The Mudcat Café TM
Thread #80866 Message #2894240
Posted By: Stringsinger
25-Apr-10 - 06:37 PM
Thread Name: Happy! - May 3 (Pete Seeger born, 1919)
Subject: RE: Happy! - May 3 (Pete Seeger born, 1919)
The thing that Pete must be lauded for is what he did for the five-string banjo. He was the first to offer interesting musical accompaniments for singing. His manner of playing
should be put into a book form. (In spite of his early book, it really hasn't been conclusive enough.) He and his sister Peggy did the most creative musical accompaniments for their songs that departed from the traditional old-time or bluegrass style of playing. Both Pete and Peggy were exposed to a variety of music that was compositional in nature and borrowed from so-called "legit" music. Pete uses ninths, thirteens and an occasional diminished chord in his accompaniments. Pete has had an early jazz background on the uke and tenor banjo. He offered unusual accompaniments in minor keys that weren't heard before on five-string banjo. His tuning was not unlike the four-string plectrum banjo (C-tuning) and the G-tuning. He also adopted the "Little Birdie" tuning which opened up another musical possibility. Pete is probably the most creative of all the five-string banjos in terms of being versatile, playing all kinds of music and if it weren't for that amazing banjo, there would have probably not been a folksong revival. Bob Gibson, Dave Guard, George Grove, Erik Darling, The Weavers, Tarriers, The Brothers Four, The Brothers Karamozov and the Mighty Wind all owe Pete.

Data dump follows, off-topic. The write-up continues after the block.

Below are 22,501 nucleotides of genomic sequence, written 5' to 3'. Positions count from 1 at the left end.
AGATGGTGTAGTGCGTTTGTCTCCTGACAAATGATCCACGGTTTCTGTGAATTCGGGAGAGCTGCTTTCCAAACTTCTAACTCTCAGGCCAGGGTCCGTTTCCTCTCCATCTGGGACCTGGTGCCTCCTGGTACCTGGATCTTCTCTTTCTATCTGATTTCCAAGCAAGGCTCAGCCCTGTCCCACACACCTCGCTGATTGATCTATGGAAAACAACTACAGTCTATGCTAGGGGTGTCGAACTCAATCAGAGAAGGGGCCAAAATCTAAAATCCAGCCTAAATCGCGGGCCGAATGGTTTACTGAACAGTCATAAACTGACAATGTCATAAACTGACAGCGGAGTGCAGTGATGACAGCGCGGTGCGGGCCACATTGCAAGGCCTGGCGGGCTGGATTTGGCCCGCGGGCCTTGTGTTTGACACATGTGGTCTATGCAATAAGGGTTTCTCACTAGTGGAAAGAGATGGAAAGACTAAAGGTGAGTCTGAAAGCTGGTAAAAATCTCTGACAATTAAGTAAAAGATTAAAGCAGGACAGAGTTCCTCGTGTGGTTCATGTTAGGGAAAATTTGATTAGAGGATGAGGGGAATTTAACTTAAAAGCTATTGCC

I continue to be an acolyte.
"Where have all the longnecks gone? Long time passing."